UK [TV movie]
AVAILABLE ON DVD
RUNNING TIME: 152 min
REVIEWED BY: Dr Lenera, Official HCF Critic
Solicitor Jonathan Harker goes to Castle Dracula in Transylvania to meet Dracula, who wants to buy a house in London. After saving Harker from his three Brides, the Count insists that Harker stay in his castle for a month to teach him English. Harker escapes from his room and tries to kill Dracula with a shovel but is made to faint and awakes to find that Dracula has left for Whitby in England, where a ship full of dead bodies washes up on the beach. Staying in Whitby are Harker’s fiancée Mina Westenra and her sister Lucy….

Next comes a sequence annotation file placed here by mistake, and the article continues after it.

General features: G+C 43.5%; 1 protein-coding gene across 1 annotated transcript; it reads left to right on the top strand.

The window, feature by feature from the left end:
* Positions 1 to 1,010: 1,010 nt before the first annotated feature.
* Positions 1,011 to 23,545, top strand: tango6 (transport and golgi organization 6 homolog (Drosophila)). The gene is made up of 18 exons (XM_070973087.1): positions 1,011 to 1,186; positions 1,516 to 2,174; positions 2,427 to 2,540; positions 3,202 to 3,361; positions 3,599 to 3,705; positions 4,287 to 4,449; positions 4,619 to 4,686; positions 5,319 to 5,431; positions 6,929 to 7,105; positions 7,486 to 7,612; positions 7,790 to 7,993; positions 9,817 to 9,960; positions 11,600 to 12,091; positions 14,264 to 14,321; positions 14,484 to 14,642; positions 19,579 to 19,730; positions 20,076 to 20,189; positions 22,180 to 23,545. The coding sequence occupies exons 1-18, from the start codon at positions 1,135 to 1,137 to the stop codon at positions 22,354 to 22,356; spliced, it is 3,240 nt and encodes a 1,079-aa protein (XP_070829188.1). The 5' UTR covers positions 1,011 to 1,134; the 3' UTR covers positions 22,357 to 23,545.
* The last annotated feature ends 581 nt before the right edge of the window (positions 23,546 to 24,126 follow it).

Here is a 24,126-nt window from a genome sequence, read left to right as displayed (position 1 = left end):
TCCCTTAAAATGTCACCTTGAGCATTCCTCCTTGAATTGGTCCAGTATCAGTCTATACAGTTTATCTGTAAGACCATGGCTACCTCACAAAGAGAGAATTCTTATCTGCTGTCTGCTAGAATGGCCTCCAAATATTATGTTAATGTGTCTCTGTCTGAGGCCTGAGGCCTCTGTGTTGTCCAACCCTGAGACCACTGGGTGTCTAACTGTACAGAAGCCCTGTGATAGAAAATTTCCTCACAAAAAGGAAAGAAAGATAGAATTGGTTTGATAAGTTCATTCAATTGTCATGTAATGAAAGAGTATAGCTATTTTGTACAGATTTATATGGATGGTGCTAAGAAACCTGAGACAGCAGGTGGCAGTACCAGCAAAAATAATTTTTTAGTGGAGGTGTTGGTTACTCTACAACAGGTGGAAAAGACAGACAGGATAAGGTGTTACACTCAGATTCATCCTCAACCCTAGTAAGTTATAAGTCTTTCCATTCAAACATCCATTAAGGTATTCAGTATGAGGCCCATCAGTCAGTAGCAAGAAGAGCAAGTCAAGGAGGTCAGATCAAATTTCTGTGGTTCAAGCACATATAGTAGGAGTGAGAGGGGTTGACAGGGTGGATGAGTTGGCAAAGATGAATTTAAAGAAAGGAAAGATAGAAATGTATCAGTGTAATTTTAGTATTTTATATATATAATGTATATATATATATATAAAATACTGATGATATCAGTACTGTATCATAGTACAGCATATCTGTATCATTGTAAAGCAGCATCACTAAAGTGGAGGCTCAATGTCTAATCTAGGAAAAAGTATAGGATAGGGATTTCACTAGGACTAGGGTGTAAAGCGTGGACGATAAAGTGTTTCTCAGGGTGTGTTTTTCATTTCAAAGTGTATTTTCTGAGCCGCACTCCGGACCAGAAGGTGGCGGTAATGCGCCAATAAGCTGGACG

Francis Ford Coppola made a big deal of his 1992 film Bram Stoker’s Dracula being the first screen adaptation of Bram Stoker’s novel to stick to the book. Seeing as his film was extremely close aside from the added love story, he wasn’t entirely lying, and versions in 1970 and 1974 [which I reviewed a couple of days ago] may have claimed the same thing but were largely telling porkies – but he was certainly stretching the truth a bit. There were many at the time who held up this 1977 TV mini-series as a much closer version and, having read the book three times myself over the years, I can safely say now that they were right. There are still a few changes, and it’s odd that they missed the important detail of Dracula getting younger which was in the 1992 version and also the 1970, though the latter was doomed from the start because it was directed by Jess Franco, who lured Chistopher Lee to star because he promised him the film would be faithful to Stoker. For the most part though, this is the book on screen, but it also raises the question of whether being accurate to a written source, even something as famous as Dracula, is always the best option, as it’s by far the slowest moving adaptation I’ve ever seen, and at times its ambition is far too high for its budget. Some parts are extremely atmospheric, but others aren’t too convincing or are weakly realised, and some of more the more stylised moments don’t really come off even though they’re quite unusual, especially for a TV mini-series. As for Louis Jourdan, I can’t really make up my mind about his very low key performance which may have influenced Frank Langella’s in the role.